Category Archives: poetry review

Carol Dorf reviews Camille Martin’s Sonnets

I just came across Carol Dorf’s terrific review of my recent poetry collection, Sonnets, at New Pages Book Reviews:

“Can you pour new wine into old bottles? Well, if you are Camille Martin and the bottles are sonnets, the answer is an emphatic, “Yes.” [click here to read the full review]



Camille Martin

Joel Chace: Cleaning the Mirror

Joel Chace, Cleaning the Mirror: Selected and New Poems
BlazeVOX Books, 2007

          Cleaning the Mirror: Selected and New Poems contains works published between 1984 and 2007—a span of twenty-three years, during which Chace’s work has undergone a significant transformation from a more traditional approach to language (narratives, lyrical descriptions with symbolic significance, and psychological investigations of the family romance), to radically disjunctive work that trains language’s eyes and ears onto its own phenomenon. The early works are skillful and astute, as in “Paper World,” which describes a scene of parents and children reading the Sunday morning newspaper:

The young ones fixed their eyes on the walls of print stretched above them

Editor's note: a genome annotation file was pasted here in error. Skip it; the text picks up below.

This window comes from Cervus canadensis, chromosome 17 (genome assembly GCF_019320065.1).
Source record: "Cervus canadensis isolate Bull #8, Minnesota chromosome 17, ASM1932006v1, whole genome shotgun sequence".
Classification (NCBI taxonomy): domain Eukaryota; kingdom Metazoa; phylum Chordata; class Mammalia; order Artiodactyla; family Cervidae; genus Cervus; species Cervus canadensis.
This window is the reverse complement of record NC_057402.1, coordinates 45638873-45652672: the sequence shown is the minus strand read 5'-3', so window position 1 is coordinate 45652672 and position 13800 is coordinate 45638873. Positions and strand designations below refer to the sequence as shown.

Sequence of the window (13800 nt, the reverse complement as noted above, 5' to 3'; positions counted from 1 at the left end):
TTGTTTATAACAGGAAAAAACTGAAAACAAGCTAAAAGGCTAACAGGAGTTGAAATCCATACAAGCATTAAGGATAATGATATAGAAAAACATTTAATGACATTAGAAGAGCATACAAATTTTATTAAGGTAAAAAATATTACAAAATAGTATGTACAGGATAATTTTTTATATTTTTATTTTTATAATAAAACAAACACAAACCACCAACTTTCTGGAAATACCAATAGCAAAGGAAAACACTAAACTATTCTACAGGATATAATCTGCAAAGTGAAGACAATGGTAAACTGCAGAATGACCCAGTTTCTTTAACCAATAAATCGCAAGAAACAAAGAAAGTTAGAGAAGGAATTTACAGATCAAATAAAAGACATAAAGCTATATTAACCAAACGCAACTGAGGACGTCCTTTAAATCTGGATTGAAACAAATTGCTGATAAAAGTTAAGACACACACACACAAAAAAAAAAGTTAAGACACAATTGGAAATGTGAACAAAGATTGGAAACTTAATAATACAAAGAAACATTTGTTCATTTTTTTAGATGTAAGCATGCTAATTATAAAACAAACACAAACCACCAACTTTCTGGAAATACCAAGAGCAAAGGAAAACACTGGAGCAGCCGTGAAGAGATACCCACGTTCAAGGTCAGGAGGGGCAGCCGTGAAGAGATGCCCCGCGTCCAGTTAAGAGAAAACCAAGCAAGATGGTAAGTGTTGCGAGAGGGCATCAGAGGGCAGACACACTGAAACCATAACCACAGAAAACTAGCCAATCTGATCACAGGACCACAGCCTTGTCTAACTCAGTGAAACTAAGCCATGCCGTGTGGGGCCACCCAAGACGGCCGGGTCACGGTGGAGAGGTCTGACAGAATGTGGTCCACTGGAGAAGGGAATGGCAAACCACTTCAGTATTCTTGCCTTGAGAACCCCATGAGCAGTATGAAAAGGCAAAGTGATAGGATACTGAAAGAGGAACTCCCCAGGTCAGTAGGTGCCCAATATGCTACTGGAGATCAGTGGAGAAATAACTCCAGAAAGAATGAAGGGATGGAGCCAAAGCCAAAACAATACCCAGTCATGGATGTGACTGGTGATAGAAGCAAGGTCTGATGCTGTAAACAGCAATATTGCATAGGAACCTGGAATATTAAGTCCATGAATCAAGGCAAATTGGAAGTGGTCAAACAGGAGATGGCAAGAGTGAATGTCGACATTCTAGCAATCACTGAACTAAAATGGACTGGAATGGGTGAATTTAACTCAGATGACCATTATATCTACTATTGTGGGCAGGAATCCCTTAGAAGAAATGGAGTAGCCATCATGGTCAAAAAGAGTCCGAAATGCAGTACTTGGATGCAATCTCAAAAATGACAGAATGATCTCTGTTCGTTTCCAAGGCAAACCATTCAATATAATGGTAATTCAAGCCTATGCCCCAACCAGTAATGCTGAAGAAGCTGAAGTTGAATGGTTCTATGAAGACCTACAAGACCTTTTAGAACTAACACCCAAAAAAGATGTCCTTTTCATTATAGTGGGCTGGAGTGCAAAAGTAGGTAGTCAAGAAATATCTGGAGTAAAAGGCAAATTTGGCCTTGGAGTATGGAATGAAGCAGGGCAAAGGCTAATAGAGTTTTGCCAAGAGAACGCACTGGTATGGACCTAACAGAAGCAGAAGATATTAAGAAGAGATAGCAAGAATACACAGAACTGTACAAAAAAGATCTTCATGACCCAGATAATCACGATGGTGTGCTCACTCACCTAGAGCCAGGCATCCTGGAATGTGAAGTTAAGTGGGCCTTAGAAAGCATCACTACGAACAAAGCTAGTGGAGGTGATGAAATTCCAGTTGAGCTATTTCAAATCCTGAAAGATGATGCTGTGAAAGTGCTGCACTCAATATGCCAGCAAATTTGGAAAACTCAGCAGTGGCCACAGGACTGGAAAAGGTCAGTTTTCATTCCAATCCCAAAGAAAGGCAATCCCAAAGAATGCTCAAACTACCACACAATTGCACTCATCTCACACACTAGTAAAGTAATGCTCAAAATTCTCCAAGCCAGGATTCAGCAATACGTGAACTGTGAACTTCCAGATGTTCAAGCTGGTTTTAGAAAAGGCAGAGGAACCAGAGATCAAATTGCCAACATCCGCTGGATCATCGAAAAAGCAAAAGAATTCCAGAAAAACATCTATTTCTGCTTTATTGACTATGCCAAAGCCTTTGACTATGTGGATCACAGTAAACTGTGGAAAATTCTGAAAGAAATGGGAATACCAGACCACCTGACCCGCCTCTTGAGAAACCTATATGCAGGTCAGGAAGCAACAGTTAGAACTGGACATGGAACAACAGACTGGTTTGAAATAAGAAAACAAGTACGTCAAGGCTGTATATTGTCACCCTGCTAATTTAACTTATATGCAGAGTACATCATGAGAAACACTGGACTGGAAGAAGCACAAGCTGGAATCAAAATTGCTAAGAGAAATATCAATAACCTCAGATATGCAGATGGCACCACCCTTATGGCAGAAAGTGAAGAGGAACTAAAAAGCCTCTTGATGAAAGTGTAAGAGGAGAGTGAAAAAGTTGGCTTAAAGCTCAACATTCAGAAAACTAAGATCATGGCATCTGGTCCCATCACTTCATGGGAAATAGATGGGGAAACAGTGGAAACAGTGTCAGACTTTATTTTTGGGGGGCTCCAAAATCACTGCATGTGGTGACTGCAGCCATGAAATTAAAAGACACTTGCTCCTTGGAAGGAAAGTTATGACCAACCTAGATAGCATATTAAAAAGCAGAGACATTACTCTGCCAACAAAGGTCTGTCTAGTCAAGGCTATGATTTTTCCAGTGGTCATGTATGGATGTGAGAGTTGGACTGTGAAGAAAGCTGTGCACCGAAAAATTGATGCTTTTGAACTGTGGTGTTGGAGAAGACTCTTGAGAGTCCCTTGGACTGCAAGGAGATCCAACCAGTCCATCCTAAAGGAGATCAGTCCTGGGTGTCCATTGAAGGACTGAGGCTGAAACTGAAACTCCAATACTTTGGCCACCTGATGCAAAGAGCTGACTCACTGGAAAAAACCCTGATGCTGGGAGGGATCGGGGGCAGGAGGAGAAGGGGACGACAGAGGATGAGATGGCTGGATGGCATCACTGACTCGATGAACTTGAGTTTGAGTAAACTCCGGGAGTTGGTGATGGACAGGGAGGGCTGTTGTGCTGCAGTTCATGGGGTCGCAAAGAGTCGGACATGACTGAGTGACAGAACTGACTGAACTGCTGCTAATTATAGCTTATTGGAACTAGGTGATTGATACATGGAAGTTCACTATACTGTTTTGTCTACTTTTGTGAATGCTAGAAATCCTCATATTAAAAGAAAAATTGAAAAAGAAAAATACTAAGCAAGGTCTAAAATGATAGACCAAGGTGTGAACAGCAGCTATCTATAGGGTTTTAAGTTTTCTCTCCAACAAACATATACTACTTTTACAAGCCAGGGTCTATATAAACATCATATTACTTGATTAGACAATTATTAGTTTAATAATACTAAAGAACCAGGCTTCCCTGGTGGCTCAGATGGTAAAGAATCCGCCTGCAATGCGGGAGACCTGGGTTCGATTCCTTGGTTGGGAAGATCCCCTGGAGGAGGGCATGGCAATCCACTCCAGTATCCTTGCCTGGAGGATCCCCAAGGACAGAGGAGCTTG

and on the knuckles and knees of their parents.
The young ones waited for the next moment
when from their separate, unknowing rapture
their parents, unknowing, would send them ecstasies, gifts,
when the first sheet, the first piece of the packet
would be flung above their heads,
discarded, set free and drifting; the mother, the father moving through the packet,
the paper world.

          The unwitting delight and desire of the parents as they fling the “discarded . . . remnants” of printed words that flutter around the heads of the children speaks to a passing of knowledge, however conscious or unconscious, from parent to child. But the children have their own witting or unwitting designs on language as they “mov[e] on their own voices” as “each child make[s] a story.” The tension between the overarching shelter of language, of the communal “crazy city of tents” that the fallen newspapers resemble, and the private narratives that individuals concoct from that common fabric engenders a dance between the two in which the common joins the private life to express it and, once expressed, rejoins the communal linguistic pool.